The Sonnet That Inspired Vivaldi's The Four Seasons Concerto, "Summer"

Mar 3, 2018

It's that time of year again. You're finished with the harsh winter wind, and dreaming of the warm summer sun on your face. If a trip to the Bahamas is not on your agenda, perhaps a visit to Antonio Vivaldi's "Summer" concerto from The Four Seasons will bring a little sunshine into your heart.

Comprised of four violin concerti written by Vivaldi in 1723, The Four Seasons is probably the Baroque composer's best-known work. And each of the four concerti is based on a sonnet—supposedly written by Vivaldi himself.

Each sonnet is divided into three sections (fast, slow, fast), which correspond with the three movements in each concerto. Read the "Summer" sonnet below and listen to each part of The Four Seasons, Concerto No. 2 in G minor, Op. 8, RV 315, "L'estate" (Summer).


1st Movement ("Summer") Allegro non molto
Under the harsh season's blazing sun, men and flocks languish and pines are scorched. We hear the call of the cuckoo, followed by sweet songs of the turtle dove and finch. Gentle western breezes blow...until the ominous north winds suddenly sweep them away. The little shepherd sobs in fear of the violent storm...and his destiny.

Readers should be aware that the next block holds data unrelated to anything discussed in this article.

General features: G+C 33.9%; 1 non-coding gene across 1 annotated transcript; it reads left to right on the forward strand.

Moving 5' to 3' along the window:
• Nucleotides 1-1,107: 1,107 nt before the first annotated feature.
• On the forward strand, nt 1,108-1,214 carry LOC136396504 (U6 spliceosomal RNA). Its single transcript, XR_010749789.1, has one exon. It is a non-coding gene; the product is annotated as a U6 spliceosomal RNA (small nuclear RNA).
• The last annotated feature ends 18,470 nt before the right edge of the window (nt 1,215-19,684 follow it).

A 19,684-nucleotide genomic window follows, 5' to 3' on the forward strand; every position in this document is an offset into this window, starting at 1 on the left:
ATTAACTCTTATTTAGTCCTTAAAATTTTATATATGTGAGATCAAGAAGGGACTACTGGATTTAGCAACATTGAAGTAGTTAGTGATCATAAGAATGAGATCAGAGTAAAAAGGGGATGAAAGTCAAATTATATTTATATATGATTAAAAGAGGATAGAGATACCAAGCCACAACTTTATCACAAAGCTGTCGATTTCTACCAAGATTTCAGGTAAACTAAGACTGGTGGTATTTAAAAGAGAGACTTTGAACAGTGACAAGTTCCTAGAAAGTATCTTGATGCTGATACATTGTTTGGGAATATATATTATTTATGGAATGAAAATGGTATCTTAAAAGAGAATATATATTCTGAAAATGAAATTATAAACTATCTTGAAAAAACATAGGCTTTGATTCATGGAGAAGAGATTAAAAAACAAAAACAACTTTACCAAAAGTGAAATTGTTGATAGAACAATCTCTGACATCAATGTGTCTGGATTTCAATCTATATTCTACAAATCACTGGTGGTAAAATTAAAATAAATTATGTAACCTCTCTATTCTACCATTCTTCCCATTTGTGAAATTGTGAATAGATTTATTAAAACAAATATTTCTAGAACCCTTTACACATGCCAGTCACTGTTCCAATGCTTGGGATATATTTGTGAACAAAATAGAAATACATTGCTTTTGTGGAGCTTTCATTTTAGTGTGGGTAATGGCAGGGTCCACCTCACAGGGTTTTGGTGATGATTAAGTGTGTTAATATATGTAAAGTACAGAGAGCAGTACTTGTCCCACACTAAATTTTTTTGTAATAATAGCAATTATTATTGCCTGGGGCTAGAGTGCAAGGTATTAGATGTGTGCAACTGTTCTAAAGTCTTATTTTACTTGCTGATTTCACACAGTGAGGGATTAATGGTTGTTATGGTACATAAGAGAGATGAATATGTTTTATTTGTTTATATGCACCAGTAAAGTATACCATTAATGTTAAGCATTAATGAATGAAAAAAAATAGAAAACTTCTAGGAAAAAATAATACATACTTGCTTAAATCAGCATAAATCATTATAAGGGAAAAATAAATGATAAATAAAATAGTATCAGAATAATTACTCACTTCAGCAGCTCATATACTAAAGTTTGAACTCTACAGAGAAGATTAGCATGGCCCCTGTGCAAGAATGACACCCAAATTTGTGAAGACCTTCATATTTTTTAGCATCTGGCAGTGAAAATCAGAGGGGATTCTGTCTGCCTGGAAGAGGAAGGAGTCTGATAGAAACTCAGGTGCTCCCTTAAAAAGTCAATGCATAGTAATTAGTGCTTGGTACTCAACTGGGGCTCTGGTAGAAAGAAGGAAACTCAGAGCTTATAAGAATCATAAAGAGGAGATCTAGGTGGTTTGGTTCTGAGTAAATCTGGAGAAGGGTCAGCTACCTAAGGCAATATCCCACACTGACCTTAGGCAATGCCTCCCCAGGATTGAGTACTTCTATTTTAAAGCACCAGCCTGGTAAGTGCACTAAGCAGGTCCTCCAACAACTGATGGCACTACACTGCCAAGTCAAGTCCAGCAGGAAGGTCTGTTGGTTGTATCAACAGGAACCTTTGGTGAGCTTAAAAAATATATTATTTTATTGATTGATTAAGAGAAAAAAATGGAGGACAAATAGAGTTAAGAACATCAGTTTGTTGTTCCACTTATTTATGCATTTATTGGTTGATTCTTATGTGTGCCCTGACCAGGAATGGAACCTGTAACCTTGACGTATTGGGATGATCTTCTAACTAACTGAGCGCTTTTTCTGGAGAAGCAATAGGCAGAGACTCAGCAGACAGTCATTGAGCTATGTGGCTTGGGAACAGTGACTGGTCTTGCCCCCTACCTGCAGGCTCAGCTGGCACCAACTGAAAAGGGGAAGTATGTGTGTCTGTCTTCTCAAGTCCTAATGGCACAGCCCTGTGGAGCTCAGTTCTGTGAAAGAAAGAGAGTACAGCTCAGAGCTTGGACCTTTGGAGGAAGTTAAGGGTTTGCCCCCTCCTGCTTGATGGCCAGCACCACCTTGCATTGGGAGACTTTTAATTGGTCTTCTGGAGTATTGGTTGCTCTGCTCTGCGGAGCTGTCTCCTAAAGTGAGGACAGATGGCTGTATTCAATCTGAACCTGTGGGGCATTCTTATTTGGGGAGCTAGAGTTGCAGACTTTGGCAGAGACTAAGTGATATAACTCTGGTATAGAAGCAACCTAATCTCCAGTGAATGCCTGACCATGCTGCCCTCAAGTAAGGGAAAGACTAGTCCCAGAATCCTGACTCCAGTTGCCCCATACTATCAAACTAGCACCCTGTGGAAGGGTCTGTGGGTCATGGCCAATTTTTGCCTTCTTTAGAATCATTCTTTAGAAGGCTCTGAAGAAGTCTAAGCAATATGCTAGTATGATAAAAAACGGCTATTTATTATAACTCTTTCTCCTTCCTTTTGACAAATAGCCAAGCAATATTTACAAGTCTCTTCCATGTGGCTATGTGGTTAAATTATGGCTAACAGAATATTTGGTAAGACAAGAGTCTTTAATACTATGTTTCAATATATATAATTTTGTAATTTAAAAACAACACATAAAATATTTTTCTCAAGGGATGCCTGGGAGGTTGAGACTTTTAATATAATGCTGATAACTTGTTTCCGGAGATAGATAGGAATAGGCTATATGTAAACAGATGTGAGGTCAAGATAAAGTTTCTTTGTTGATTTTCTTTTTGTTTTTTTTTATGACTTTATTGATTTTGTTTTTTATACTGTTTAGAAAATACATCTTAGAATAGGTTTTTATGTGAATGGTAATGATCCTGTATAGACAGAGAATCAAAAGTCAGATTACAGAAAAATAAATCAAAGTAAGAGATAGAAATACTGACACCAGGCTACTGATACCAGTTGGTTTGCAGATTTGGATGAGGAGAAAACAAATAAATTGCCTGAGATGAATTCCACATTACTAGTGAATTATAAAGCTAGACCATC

Nigel Kennedy - Vivaldi "Summer" 1st Movement:

2nd Movement ("Summer") Adagio e piano - Presto e forte
His tired limbs are roused from rest, frightened by the lightning bolts and roaring thunder, as flies and gnats swarm furiously.

Nigel Kennedy: Vivaldi "Summer" 2nd Movement:

3rd Movement ("Summer") Presto
Alas, his worst fears are realized, as huge hailstones fall from the roaring heavens, cutting the heads from the proudly standing grain.

Gidon Kremer: Vivaldi "Summer" 3rd Movement: